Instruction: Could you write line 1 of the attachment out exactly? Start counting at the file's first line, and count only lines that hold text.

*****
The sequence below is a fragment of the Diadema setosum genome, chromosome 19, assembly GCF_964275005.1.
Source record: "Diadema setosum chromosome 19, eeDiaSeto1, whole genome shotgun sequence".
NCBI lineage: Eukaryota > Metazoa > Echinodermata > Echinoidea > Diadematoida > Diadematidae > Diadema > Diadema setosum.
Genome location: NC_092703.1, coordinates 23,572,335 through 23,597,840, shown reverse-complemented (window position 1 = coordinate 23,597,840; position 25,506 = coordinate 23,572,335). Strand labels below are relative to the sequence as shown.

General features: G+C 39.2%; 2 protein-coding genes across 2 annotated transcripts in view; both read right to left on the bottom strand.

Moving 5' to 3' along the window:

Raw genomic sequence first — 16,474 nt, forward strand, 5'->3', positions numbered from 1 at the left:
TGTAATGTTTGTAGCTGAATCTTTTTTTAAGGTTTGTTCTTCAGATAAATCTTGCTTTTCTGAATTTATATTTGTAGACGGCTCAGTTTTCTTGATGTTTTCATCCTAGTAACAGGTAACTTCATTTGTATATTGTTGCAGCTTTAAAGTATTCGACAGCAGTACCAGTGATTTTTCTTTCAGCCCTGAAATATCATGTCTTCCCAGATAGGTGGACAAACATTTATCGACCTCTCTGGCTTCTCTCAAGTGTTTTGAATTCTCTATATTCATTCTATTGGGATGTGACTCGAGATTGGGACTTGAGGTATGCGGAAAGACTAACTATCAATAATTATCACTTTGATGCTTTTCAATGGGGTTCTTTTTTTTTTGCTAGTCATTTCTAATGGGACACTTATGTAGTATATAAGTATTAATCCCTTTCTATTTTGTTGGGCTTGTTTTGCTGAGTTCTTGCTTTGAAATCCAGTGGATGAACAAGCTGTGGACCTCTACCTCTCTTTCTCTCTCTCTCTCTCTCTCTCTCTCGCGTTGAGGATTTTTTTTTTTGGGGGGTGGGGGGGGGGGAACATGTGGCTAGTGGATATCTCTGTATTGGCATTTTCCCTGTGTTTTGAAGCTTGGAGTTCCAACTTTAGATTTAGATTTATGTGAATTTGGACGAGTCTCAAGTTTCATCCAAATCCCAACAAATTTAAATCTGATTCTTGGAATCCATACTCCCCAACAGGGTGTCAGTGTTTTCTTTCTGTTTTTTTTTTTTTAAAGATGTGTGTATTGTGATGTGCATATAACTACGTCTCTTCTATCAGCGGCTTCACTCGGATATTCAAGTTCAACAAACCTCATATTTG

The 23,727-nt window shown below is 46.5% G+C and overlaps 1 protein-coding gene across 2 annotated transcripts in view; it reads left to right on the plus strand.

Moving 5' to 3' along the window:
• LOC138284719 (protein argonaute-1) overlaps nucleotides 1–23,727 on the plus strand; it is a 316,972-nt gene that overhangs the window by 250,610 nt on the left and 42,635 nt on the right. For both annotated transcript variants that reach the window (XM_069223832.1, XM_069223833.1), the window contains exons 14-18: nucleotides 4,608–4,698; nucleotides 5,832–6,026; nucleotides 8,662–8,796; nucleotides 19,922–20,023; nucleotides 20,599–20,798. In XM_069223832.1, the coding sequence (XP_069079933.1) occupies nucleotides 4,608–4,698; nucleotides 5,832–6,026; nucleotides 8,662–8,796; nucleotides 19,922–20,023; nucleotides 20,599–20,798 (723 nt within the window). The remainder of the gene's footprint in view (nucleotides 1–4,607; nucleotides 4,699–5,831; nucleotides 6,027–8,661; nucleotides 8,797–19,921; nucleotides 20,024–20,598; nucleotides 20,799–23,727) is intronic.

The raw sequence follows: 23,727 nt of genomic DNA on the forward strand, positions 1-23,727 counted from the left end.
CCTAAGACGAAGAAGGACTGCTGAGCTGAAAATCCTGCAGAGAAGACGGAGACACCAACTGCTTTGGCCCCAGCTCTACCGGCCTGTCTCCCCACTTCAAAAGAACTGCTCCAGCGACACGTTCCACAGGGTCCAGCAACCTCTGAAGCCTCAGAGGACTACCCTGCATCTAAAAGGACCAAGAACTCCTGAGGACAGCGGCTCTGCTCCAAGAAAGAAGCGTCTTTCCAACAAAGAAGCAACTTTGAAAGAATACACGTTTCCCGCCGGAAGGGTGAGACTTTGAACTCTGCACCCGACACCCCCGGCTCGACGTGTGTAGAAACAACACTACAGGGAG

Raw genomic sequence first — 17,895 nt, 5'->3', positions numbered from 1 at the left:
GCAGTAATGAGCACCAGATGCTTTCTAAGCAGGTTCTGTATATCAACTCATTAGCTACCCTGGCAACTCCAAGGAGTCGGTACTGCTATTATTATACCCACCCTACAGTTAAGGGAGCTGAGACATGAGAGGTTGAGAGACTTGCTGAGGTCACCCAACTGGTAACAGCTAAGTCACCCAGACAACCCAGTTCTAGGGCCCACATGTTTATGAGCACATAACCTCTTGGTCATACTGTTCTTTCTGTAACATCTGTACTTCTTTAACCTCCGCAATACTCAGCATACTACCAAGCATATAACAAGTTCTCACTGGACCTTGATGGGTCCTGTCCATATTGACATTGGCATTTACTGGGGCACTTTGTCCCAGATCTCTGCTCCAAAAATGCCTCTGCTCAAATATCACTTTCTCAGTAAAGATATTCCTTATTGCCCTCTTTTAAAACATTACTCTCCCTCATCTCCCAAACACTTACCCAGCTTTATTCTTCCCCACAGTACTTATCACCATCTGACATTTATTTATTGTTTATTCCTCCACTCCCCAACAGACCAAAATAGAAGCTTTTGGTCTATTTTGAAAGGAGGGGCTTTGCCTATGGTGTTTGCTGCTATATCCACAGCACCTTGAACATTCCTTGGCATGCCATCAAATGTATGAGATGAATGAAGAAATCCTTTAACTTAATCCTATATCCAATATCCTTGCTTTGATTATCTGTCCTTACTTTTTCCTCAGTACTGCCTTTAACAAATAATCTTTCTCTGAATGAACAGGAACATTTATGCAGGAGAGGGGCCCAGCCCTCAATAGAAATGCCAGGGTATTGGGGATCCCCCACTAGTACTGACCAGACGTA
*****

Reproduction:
The sequence below is a fragment of the Diadema setosum genome, chromosome 19, assembly GCF_964275005.1.